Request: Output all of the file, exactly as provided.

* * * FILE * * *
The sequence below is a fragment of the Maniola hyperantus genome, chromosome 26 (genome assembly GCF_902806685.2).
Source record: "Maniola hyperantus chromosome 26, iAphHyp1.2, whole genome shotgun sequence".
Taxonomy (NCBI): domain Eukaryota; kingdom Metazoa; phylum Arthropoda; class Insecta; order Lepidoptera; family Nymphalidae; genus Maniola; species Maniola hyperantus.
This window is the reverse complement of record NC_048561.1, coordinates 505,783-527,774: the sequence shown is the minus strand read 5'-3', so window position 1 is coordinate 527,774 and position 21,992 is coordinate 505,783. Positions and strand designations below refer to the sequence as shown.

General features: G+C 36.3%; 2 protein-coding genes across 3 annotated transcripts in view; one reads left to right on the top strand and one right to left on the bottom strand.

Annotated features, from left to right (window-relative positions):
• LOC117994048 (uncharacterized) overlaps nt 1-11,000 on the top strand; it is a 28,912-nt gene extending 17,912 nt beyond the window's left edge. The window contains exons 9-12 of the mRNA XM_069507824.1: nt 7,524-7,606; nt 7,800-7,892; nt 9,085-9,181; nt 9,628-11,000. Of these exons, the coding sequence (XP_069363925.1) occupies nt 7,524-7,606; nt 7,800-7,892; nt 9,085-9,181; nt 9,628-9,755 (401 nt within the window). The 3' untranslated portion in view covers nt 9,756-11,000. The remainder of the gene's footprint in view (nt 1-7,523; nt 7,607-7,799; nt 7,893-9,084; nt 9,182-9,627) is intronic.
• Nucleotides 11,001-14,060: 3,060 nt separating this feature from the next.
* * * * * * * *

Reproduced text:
The sequence below is a fragment of the Maniola hyperantus genome, chromosome 26 (genome assembly GCF_902806685.2).
Source record: "Maniola hyperantus chromosome 26, iAphHyp1.2, whole genome shotgun sequence".
Taxonomy (NCBI): domain Eukaryota; kingdom Metazoa; phylum Arthropoda; class Insecta; order Lepidoptera; family Nymphalidae; genus Maniola; species Maniola hyperantus.
This window is the reverse complement of record NC_048561.1, coordinates 505,783-527,774: the sequence shown is the minus strand read 5'-3', so window position 1 is coordinate 527,774 and position 21,992 is coordinate 505,783. Positions and strand designations below refer to the sequence as shown.

General features: G+C 36.3%; 2 protein-coding genes across 3 annotated transcripts in view; one reads left to right on the top strand and one right to left on the bottom strand.

Annotated features, from left to right (window-relative positions):
• LOC117994048 (uncharacterized) overlaps nt 1-11,000 on the top strand; it is a 28,912-nt gene extending 17,912 nt beyond the window's left edge. The window contains exons 9-12 of the mRNA XM_069507824.1: nt 7,524-7,606; nt 7,800-7,892; nt 9,085-9,181; nt 9,628-11,000. Of these exons, the coding sequence (XP_069363925.1) occupies nt 7,524-7,606; nt 7,800-7,892; nt 9,085-9,181; nt 9,628-9,755 (401 nt within the window). The 3' untranslated portion in view covers nt 9,756-11,000. The remainder of the gene's footprint in view (nt 1-7,523; nt 7,607-7,799; nt 7,893-9,084; nt 9,182-9,627) is intronic.
• Nucleotides 11,001-14,060: 3,060 nt separating this feature from the next.